The Man Who Looks at Stars
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David Thompson - Mapping a Continent
The Man Who Looks at Stars
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The Man Who Looks at Stars

Four years after he arrived in Canada, David Thompson's began his work as a geographer and mapmaker when fate and opportunity collided.

In 1778, two days before Christmas, the Hudson's Bay Company clerk had an accident.

"On coming down a rude steep bank, I fell and broke the large bone of my right leg, and had to be hauled home, which by the mercy of God, turned out to be the best thing that ever happened to me," wrote Thompson.

As the boy's shattered leg slowly healed, Phillip Turnor, the HBC's chief surveyor, began teaching Thompson the art and science of surveying.

"Mr.
Phillip Turnor, the Hudson's Bay Company chief surveyor, taught David Thompson the art and science of surveying in the late 1770s. (As portrayed in Canada: A People's History)
Phillip Turnor, the Hudson's Bay Company chief surveyor, taught David Thompson the art and science of surveying in the late 1770s. (As portrayed in Canada: A People's History)
Turnor was well versed in mathematics... Under him I regained my mathematical education, and during the winter became his only assistant, and thus learned practical astronomy under an excellent master of the science," wrote Thompson.

Surveying was the key to mapmaking - and mapmaking was the key that would unlock the continent. Thompson thrived on its rigorous discipline.

"The mean of the foregoing observations places Cumberland House in Latitude 53 degrees 56 point 44 north. Longitude 102 point 13 west of Greenwich and the Variations of the Transit of the Sun and a well regulated watch is 11 degrees 30 East" wrote Thompson.

Astronomy so consumed him that he sometimes ignored his well-being - to temporary distress.

"By too much attention to calculations in the night, with no other light than a small candle my right eye became so much inflamed that I lost its sight..." wrote Thompson At the end of this protracted apprenticeship, Thompson was half-blind but eager.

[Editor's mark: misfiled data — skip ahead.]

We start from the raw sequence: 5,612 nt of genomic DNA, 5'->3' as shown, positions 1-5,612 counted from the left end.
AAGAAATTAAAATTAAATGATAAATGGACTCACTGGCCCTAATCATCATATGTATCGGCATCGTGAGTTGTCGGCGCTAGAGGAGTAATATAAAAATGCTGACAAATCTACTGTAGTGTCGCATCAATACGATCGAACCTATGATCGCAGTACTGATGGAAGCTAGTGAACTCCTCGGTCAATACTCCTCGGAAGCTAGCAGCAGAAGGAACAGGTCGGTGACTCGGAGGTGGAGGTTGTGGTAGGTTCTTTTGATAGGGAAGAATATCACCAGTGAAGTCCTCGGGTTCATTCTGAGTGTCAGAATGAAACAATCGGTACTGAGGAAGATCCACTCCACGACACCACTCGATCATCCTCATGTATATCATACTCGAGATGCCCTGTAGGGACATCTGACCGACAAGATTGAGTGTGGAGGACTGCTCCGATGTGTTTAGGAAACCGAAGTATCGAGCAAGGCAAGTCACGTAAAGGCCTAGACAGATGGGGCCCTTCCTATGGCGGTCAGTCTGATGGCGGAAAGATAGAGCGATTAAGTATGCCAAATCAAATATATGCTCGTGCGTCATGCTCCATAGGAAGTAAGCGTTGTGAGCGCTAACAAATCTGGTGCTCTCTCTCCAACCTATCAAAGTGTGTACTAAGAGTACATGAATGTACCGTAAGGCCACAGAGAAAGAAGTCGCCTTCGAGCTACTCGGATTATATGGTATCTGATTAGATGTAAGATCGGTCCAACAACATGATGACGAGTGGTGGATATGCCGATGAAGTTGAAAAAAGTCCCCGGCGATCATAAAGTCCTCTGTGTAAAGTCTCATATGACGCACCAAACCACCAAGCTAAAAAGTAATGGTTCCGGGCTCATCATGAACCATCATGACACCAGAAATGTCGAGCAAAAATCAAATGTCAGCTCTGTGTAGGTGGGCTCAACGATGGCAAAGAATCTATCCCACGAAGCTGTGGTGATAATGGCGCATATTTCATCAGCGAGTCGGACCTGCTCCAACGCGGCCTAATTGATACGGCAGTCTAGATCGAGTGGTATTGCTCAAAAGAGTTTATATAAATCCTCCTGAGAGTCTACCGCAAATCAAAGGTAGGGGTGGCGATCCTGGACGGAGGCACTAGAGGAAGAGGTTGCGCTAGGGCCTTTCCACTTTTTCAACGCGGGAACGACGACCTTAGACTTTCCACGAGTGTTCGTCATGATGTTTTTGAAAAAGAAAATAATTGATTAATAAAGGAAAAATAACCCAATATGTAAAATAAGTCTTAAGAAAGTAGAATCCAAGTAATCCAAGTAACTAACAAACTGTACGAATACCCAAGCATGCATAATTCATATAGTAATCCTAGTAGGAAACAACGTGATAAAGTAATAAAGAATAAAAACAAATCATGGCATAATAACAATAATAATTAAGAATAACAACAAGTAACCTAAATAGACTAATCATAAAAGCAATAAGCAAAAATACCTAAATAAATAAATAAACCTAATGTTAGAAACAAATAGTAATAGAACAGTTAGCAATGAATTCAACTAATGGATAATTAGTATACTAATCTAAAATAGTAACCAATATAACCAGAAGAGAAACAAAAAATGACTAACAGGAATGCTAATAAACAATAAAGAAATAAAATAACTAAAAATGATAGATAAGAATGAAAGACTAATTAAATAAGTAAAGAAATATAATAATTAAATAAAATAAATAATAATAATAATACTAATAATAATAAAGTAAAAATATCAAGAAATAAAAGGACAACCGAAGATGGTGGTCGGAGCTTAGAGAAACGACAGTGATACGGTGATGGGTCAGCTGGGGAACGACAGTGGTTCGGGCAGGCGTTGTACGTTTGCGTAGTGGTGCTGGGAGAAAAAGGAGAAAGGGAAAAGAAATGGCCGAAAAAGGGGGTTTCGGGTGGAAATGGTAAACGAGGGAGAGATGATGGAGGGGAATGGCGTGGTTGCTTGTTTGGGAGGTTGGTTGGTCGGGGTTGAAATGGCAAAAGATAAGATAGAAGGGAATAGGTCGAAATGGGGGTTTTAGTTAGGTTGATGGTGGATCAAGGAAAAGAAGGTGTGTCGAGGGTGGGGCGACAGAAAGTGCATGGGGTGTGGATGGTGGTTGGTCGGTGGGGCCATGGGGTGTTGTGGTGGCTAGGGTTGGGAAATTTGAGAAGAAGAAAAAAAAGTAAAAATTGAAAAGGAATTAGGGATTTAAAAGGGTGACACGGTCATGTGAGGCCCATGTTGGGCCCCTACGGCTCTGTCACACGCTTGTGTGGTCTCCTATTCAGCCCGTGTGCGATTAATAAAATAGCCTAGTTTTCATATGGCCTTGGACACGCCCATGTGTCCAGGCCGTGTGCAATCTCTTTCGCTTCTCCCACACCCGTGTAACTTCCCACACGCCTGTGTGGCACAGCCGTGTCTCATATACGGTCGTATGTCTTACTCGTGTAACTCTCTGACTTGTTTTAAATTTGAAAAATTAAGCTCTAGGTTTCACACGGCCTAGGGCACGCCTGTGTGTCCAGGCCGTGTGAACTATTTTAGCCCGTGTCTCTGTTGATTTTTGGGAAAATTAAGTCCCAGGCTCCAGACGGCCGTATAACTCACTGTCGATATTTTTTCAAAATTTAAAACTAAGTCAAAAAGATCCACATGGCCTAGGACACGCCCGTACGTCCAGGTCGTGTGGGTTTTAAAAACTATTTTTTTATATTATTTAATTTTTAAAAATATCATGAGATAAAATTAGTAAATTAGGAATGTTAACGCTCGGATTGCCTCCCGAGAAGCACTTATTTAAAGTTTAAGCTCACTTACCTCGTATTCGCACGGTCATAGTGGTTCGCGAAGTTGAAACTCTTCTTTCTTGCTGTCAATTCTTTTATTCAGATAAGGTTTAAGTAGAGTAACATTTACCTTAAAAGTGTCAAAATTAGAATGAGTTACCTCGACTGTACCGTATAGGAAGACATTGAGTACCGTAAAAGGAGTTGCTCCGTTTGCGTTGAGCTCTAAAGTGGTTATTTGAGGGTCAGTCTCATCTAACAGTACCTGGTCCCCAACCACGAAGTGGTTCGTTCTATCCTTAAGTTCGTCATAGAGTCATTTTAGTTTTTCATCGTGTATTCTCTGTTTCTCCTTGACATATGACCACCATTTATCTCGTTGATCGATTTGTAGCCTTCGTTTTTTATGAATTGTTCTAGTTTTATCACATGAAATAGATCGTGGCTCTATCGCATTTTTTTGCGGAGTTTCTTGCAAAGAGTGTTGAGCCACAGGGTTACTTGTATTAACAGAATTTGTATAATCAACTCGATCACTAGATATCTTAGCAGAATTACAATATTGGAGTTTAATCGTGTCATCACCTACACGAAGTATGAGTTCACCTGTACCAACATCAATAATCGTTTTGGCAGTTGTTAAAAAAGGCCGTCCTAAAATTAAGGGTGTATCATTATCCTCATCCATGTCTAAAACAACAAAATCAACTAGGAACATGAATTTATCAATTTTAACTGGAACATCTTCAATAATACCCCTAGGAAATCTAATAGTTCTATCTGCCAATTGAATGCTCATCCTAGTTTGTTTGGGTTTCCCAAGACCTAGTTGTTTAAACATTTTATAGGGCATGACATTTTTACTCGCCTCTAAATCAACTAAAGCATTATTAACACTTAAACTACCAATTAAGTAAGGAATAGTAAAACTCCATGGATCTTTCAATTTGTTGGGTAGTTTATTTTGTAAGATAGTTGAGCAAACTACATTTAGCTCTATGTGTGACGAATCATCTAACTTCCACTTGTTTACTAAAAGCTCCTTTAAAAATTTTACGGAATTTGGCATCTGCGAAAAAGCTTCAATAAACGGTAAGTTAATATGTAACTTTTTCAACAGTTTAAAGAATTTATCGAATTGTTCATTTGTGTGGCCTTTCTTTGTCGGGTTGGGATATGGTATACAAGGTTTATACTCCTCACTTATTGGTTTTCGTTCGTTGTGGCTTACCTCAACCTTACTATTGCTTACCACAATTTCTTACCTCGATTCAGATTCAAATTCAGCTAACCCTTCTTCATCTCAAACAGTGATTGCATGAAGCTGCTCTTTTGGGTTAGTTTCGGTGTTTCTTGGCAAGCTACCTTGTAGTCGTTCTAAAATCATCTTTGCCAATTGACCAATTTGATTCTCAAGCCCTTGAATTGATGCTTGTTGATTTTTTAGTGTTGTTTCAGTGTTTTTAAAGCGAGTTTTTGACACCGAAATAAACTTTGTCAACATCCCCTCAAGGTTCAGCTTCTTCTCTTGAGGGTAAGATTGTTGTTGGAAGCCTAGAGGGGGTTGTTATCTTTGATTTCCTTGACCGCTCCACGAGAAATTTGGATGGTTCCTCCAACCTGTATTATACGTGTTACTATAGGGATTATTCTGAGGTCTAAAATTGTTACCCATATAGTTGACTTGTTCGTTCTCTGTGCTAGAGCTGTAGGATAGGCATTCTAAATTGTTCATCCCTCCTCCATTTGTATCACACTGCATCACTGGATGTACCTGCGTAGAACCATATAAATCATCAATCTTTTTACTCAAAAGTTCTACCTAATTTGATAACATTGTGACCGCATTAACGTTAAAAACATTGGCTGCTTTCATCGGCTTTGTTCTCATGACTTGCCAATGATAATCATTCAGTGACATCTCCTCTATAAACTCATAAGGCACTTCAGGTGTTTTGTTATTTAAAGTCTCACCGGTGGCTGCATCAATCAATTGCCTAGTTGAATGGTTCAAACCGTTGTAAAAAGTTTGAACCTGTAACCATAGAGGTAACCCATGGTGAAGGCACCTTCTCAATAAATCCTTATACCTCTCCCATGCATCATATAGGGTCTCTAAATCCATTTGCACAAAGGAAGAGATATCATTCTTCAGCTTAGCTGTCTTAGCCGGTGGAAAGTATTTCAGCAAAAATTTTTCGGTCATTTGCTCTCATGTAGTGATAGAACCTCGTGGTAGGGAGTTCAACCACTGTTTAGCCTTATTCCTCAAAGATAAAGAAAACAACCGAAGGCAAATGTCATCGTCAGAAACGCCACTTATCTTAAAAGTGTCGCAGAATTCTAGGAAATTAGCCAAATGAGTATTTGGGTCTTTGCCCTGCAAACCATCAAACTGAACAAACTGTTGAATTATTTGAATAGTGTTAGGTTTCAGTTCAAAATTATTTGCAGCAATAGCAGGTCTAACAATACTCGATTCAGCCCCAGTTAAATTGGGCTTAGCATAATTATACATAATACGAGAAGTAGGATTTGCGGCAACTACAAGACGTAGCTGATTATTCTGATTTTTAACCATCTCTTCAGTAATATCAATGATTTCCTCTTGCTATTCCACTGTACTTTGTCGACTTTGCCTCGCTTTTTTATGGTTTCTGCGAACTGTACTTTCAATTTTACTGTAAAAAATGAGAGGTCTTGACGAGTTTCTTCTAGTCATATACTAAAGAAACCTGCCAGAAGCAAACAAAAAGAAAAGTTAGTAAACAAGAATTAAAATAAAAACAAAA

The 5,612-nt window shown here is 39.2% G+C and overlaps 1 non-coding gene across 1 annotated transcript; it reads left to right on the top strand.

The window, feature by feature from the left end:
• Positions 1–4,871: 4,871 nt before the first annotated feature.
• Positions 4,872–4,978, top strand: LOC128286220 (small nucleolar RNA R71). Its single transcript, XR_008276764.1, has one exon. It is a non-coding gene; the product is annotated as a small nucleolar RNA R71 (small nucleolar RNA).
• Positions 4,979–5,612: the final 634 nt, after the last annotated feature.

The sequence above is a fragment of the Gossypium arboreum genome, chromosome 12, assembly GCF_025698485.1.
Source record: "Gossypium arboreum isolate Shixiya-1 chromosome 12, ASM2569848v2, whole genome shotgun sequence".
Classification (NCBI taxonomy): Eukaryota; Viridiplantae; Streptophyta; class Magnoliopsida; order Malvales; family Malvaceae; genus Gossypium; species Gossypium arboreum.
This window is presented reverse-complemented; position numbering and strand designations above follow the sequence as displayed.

At the completion of his Hudson's Bay apprenticeship, David Thompson requested a set of surveying tools instead of the customary suit of clothes. He received both. (As portrayed in Canada: A People's History)
At the completion of his Hudson's Bay apprenticeship, David Thompson requested a set of surveying tools instead of the customary suit of clothes. He received both. (As portrayed in Canada: A People's History)
He wrote the HBC in London that instead of the suit of clothes, which they regularly gave employees who had finished their apprenticeship, he would prefer a set of surveying instruments. The HBC, who recognized Thompson's talent, sent him both.

For the next 20 years he measured the latitude and longitude of every place he visited; the Indians called him The Man Who Looks at Stars.

"Both Canadians and Indians often inquired of me why I observed the sun, and sometimes the moon, in the daytime, and passed whole nights with my instruments looking at the moon and stars.
I told them it was to determine the distance and direction from the place I observed to other places. Neither the Canadians or the Indians believed me, for both argued that if what I said was truth, I ought to look to the ground, and over it, and not to the stars."

David Thompson would become recognized as one of the greatest mapmakers and geographers in the history of North America.

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